ISO controls how sensitive the sensor is to light. The more sensitive you make it, the less light it takes to achieve the same tonality in the shot. However, and this is oversimplifying quite a bit, if you amplify the signal generated by the light hitting the sensor, you also amplify the noise in the sensor and other electronics. Since you're bumping the sensitivity in order to be able to use less light to achieve the same tonal results, this results in a lower signal to noise ratio (since the "signal", or amount of light, is lower but the amount of noise remains more or less constant), and as a result the noise winds up comprising a larger portion of the tonal values you see than it would at lower ISOs (which would force you to record more light). And since noise is generally random, the result is a "graininess" in the tones. The noise has always been there, of course, but at low ISOs it comprises a small enough portion of the total signal that it's more or less invisible. That graininess isn't all bad -- sometimes it's desirable to make the shot look "film-like", and using a higher ISO can help achieve that (but then, so can adding noise after the fact).
A "stop" is a power-of-two difference between two values. When we use it in conjunction with photography, we're generally talking about the effect on exposure (more precisely, the effect on the resulting tonal values in the image). If we say we're opening the aperture by two stops, what we really mean is that we're opening it enough to cause the resulting exposure to be increased by two stops, which results in everything in the image being brighter by two stops, all other things being equal.
A shutter speed that is half that of another is one stop faster. A shutter speed that is 1/4 that of another is two stops faster. 4 is, of course, 2*2, which is also 2 raised to the power of 2 (or, written differently, 2^2). A shutter speed that is 1/8 that of another is 3 stops faster. 3 is 2*2*2, which is another way of saying that it's 2 raised to the power of 3, a.k.a. 2^3. You can see where this is going -- take 2 and raise it to the number of stops of change you want, and the resulting number is the factor you have to apply...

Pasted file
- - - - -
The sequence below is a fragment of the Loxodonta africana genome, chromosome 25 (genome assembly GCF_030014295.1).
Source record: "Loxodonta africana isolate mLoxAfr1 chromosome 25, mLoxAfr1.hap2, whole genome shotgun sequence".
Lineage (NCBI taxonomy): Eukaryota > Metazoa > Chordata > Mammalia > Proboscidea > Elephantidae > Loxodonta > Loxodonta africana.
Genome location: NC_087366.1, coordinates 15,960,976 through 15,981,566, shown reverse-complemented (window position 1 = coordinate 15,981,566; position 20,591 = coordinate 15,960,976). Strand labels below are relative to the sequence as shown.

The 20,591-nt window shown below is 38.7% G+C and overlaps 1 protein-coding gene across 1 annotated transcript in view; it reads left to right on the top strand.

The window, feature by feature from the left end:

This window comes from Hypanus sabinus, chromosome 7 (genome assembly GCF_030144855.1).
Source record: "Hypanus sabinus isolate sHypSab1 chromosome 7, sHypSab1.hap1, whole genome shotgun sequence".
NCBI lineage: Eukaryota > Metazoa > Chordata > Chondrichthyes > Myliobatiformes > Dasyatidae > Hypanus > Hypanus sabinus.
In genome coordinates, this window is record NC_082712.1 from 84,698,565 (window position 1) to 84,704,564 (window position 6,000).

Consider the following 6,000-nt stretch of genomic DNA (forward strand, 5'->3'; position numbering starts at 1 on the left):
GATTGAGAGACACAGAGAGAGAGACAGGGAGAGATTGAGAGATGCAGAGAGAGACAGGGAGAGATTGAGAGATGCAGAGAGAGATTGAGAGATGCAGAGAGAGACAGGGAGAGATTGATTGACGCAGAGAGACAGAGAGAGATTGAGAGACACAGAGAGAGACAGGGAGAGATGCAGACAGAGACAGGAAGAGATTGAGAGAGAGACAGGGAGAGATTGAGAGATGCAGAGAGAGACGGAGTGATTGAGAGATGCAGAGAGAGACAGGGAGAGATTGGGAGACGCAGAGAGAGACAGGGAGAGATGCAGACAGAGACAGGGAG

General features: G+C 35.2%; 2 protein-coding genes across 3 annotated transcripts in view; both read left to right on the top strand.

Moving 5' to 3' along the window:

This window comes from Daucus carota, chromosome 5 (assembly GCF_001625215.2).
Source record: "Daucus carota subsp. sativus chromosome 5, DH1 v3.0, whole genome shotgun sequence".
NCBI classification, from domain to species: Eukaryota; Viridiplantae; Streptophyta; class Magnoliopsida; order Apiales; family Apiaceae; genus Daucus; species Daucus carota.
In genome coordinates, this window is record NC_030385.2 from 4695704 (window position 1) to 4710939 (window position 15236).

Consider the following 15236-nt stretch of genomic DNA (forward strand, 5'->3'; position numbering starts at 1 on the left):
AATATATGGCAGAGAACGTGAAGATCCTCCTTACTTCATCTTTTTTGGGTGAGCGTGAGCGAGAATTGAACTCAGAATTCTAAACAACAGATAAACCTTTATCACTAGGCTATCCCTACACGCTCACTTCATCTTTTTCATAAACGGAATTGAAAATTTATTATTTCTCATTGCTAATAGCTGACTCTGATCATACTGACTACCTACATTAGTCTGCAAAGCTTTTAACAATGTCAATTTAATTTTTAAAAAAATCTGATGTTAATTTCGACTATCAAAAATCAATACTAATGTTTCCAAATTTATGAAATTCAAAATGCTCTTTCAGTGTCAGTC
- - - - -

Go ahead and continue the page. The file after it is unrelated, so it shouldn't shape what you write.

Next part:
ISO is directly proportional to the sensitivity of the sensor. So if you want to change the ISO by a stop, you double (or halve) the number. ISO 200 is twice as sensitive as ISO 100 and thus requires that you cut your exposure by a stop in order to achieve the same tonality in your image. That means cutting your shutter speed in half (making it twice as fast) or narrowing your aperture by a stop (which means multiplying the f/number by 1.4).
Apertures are a little different with respect to the numbers. Remember that we're interested in the values that result in a change in exposure (in stops). Well, remember that the aperture value is the focal length divided by the diameter of the aperture. We're controlling the amount of light coming through the aperture by adjusting its size. But the amount of light coming through isn't proportional to the diameter of the aperture, it's proportional to its area
. And the area is proportional to the square
of the diameter. Which means that the amount of light coming through is proportional to the square of the aperture diameter. So if you want to double the amount of light coming through, you have to increase the diameter not by a factor of two (that would quadruple
the amount of light coming through, because you'd take that factor of two and square it), but by a factor of the square root
And so, the "next stop" of aperture is the result of taking the previous aperture value and multiplying it by the square root of two (or 1.4 for short). Which means the aperture progression looks like this:
f/1.0, f/1.4, f/2, f/2.8, f/4, f/5.6, f/8, f/11, f/16, f/22, f/32, f/44
See how each successive number is gotten by multiplying the previous one by the square root of two?
An easier way to think of it is to remember that you double (or halve) the number every two
stops. If you can remember f/1.0 and f/1.4, you can derive the rest (the number after f/1.4 is f/1.0 times two, the number after that is f/1.4 times two, etc.).
I understand focus more thanks to your reply. I'm truly grateful for people like you who are willing to actually help instead of make judgmental remarks.
You're welcome. I just hope it helps!